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Eva 14 01-28-2019 02:25 PM

Wrongly Labeled by New Doctor
I recently had to move from California to a small town in Oregon, and the doctors up here are awful. In California, I was always basically treated with respect, but up here, the doctors seem to think that EVERYONE is a drug addict.

I previously had chronic migraines for years, for which I was prescribed daily opioids. I’m very lucky that my chronic migraine finally ended around the time I moved to Oregon.

By the time I moved up here, I no longer needed daily opioids. I just hope and pray that I remain pain-free. I do also have endometriosis, which causes severe menstual cramps. For a few days out of the month, I need to take codeine for my cramps. I have enough left-over codeine to last me for a long time.

I do have occasional insomnia, and I took Dalmane for that. (I’d be happy with anything that helped me sleep.)

I went to a G.P. up here and brought in all my medical records and pill bottles, as requested. I was only requesting a sleep aid.

Well, this G.P. insisted on drug testing me. Since I’d been totally honest, I saw no problem with that. Well, he interrogated me, asking me what I thought it was positive for. I said benzos, and possibly opiods, as I’d had my period a week or so ago. He said, “Anything else?” and I said, “no.” (Indeed, it was NOT positive for anything else.) I felt like I was being interrogated by a cop!

Still, he seemed to think that me testing positive for opiods was a big deal, even though I said I took them occasionally. He made a big deal out of the fact that there were no opiod prescriptions under my name in the Oregon database. His assistant had to remind him that I’d recently moved up from California!

I later got my records, and here’s what the doctor wrote about me: “Benzodiazepine dependency” and “Opiods: chronic, continuous use.” Neither one of those things is true, and I don’t know how to correct it.

In any other place, you could just go to another doctor. But this smalll town is set up so that all of the other doctors and specialists have access to those records. (I had to see a different G.P. and a specialist for an unrelated medical problem, and I was shocked to see those inaccurate notes from the first doctor!)

I found out that doctors up here simply don’t prescribe opioids. Also, apparently there’s an opioid epidemic up here, so they automatically think the worst of anyone taking opioids for any reason.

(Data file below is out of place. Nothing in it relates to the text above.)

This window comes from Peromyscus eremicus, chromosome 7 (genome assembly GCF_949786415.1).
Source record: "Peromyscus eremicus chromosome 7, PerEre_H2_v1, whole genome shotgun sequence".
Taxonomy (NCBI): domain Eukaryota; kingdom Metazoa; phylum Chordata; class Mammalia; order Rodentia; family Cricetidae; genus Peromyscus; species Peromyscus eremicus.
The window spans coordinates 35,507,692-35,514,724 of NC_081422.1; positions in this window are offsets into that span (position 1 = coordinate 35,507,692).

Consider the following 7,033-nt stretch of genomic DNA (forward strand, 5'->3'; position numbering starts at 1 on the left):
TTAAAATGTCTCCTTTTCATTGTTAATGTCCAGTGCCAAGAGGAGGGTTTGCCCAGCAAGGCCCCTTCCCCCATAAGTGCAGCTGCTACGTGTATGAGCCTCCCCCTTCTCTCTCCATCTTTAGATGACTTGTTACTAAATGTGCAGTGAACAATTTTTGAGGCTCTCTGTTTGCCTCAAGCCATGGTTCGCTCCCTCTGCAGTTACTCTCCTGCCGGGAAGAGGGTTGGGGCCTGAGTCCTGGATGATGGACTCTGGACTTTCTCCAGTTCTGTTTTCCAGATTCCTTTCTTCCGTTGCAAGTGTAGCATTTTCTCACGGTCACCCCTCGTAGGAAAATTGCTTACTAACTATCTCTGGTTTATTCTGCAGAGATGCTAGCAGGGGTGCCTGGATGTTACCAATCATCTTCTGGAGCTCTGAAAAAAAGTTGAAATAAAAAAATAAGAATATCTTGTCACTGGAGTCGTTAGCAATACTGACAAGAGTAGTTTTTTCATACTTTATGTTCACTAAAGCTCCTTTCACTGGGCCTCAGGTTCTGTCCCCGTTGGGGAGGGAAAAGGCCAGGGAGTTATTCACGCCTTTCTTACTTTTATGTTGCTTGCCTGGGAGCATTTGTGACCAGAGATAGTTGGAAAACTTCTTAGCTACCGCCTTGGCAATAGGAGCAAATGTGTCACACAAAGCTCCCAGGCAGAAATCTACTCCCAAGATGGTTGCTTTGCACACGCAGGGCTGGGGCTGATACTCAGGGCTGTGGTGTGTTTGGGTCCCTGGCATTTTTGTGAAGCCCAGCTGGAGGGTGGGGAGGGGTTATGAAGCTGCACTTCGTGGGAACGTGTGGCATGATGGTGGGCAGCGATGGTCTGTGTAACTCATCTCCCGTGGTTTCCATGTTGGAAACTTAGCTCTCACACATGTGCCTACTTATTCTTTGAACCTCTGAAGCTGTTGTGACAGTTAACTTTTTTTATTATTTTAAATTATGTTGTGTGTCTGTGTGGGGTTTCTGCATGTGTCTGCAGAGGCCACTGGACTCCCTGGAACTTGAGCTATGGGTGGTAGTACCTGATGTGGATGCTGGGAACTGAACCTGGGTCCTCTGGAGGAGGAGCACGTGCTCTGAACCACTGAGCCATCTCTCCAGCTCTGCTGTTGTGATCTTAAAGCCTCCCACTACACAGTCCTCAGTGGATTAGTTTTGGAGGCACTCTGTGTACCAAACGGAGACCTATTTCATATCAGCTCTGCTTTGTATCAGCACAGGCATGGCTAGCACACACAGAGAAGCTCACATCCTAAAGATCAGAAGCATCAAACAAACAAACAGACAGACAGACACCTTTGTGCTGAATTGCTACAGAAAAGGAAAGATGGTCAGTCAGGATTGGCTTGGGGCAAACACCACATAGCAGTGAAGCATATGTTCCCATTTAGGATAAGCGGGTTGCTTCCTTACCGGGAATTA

I no longer take any benzos or sleeping pills, and I rarely take opioids, so that info simply isn’t true. I was asked about it when I had surgery; that’s how I knew the info was being shared and was a permanent part of my records.

How can I get my medical records corrected? I find this inaccurate information very embarrassing. Especially with this info going into a central database, I have no idea how to correct it. I’m almost afraid that other medical professionals are going to think “the doctor is always right” and that I won’t be believed.

Thanks for any advice.

MSNik 01-29-2019 06:12 AM

Re: Wrongly Labeled by New Doctor
Hi there. I am really sorry that you are going through this as the Opioid problem is not specific to Oregon but is a National Epidemic.

Unfortunately, "chronic; continuous use" is what the doctor labeled you and is actually accurate. Chronic means long time use...continuous means you are still using it. You admitted to using them last week. There is nothing here you are going to get changed as long as you are still using them, even once a week.

He also wrote 'Benzodiazepine dependency"; if you are taking benzos at any point during the month, you are dependent. Having had endometriosis myself, I totally get how bad the pain can be; however, unless you are willing to find a new GYN who can prescribe something which is not a benzo - you are still going to take them; and therefore do have what appears to be a dependency on them. This is actually fixable by you, but first you have to find another substitute drug which is not a controlled substance, and then you can prove that you are no longer using Benzo's and get this removed from your record. After a period of time of no prescriptions, it will fall off anyway.

Unfortunately, every state has new laws about prescribing controlled substances and every doctor has new responsibilities to make sure they are not over prescribing. Doctors are so afraid of losing their licenses, you are certainly NOT the first person to complain that getting necessary pain management has become almost impossible. The only way around this is to change drugs- eliminate those which need to be prescribed by pain specialists- or work with the system and do what they need you to do to continue getting your scripts. I am not saying its right, but it is the only way.

I just wanted to add that you stated you have enough codeine to last you quite awhile. Don't forget that too will show up in urine and blood work; and codeine does have a shelf life; if it is too old, it will not work well - if at all.

Now that you have moved to a new and different state; maybe its time to reevaluate your pain levels and tolerance levels and try to find new doctors who can prescribe you non-narcotics to help you cope with pain. You might be surprised at what you can take which doesn't put you through hoop jumping every month and still controls the pain!

Good luck!

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